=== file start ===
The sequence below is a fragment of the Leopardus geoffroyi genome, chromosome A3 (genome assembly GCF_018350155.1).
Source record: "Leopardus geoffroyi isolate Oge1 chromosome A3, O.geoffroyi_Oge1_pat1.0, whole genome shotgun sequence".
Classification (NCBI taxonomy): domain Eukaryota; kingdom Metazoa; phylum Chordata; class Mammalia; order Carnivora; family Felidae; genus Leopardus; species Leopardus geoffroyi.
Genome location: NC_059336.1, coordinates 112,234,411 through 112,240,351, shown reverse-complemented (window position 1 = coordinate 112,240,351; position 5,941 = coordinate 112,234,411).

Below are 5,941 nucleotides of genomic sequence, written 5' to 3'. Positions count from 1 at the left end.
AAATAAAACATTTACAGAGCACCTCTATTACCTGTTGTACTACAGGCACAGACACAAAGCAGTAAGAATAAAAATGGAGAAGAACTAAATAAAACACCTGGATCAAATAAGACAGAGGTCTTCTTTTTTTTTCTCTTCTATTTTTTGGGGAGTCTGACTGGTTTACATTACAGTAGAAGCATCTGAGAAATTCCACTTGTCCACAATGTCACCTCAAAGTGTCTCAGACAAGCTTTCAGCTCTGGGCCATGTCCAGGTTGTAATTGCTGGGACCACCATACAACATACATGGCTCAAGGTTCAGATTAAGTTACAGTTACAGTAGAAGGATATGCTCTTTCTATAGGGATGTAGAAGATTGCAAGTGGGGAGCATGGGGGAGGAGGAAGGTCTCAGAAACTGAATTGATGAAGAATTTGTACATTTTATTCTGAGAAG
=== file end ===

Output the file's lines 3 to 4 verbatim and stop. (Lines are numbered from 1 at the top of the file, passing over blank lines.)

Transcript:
Classification (NCBI taxonomy): domain Eukaryota; kingdom Metazoa; phylum Chordata; class Mammalia; order Carnivora; family Felidae; genus Leopardus; species Leopardus geoffroyi.
Genome location: NC_059336.1, coordinates 112,234,411 through 112,240,351, shown reverse-complemented (window position 1 = coordinate 112,240,351; position 5,941 = coordinate 112,234,411).